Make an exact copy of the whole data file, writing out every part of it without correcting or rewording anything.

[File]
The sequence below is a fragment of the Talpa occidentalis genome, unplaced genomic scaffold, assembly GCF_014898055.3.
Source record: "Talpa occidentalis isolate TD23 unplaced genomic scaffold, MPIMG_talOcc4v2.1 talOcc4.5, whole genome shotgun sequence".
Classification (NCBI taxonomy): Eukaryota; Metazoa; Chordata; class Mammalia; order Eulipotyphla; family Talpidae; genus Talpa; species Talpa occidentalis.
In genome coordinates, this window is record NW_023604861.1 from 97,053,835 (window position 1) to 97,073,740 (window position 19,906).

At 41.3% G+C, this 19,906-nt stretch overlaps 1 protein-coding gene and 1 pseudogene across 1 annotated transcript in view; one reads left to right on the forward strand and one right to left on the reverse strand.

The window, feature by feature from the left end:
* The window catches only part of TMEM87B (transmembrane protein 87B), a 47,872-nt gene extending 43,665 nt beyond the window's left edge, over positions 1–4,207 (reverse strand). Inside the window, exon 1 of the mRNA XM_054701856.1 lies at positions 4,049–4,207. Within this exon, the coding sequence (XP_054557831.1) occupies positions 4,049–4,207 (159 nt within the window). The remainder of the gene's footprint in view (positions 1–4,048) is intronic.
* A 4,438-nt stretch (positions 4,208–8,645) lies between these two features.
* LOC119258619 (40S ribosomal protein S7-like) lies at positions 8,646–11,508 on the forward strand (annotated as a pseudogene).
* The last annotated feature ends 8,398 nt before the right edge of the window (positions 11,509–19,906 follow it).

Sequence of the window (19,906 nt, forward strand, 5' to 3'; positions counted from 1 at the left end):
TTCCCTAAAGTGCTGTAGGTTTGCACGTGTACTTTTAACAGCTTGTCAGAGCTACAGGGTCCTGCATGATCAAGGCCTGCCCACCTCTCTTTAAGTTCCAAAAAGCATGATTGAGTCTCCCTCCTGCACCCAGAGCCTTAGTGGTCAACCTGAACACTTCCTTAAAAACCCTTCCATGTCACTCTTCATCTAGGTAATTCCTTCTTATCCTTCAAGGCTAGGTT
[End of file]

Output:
The sequence below is a fragment of the Talpa occidentalis genome, unplaced genomic scaffold, assembly GCF_014898055.3.
Source record: "Talpa occidentalis isolate TD23 unplaced genomic scaffold, MPIMG_talOcc4v2.1 talOcc4.5, whole genome shotgun sequence".
Classification (NCBI taxonomy): Eukaryota; Metazoa; Chordata; class Mammalia; order Eulipotyphla; family Talpidae; genus Talpa; species Talpa occidentalis.
In genome coordinates, this window is record NW_023604861.1 from 97,053,835 (window position 1) to 97,073,740 (window position 19,906).

At 41.3% G+C, this 19,906-nt stretch overlaps 1 protein-coding gene and 1 pseudogene across 1 annotated transcript in view; one reads left to right on the forward strand and one right to left on the reverse strand.

The window, feature by feature from the left end:
* The window catches only part of TMEM87B (transmembrane protein 87B), a 47,872-nt gene extending 43,665 nt beyond the window's left edge, over positions 1–4,207 (reverse strand). Inside the window, exon 1 of the mRNA XM_054701856.1 lies at positions 4,049–4,207. Within this exon, the coding sequence (XP_054557831.1) occupies positions 4,049–4,207 (159 nt within the window). The remainder of the gene's footprint in view (positions 1–4,048) is intronic.
* A 4,438-nt stretch (positions 4,208–8,645) lies between these two features.
* LOC119258619 (40S ribosomal protein S7-like) lies at positions 8,646–11,508 on the forward strand (annotated as a pseudogene).
* The last annotated feature ends 8,398 nt before the right edge of the window (positions 11,509–19,906 follow it).

Sequence of the window (19,906 nt, forward strand, 5' to 3'; positions counted from 1 at the left end):
TTCCCTAAAGTGCTGTAGGTTTGCACGTGTACTTTTAACAGCTTGTCAGAGCTACAGGGTCCTGCATGATCAAGGCCTGCCCACCTCTCTTTAAGTTCCAAAAAGCATGATTGAGTCTCCCTCCTGCACCCAGAGCCTTAGTGGTCAACCTGAACACTTCCTTAAAAACCCTTCCATGTCACTCTTCATCTAGGTAATTCCTTCTTATCCTTCAAGGCTAGGTT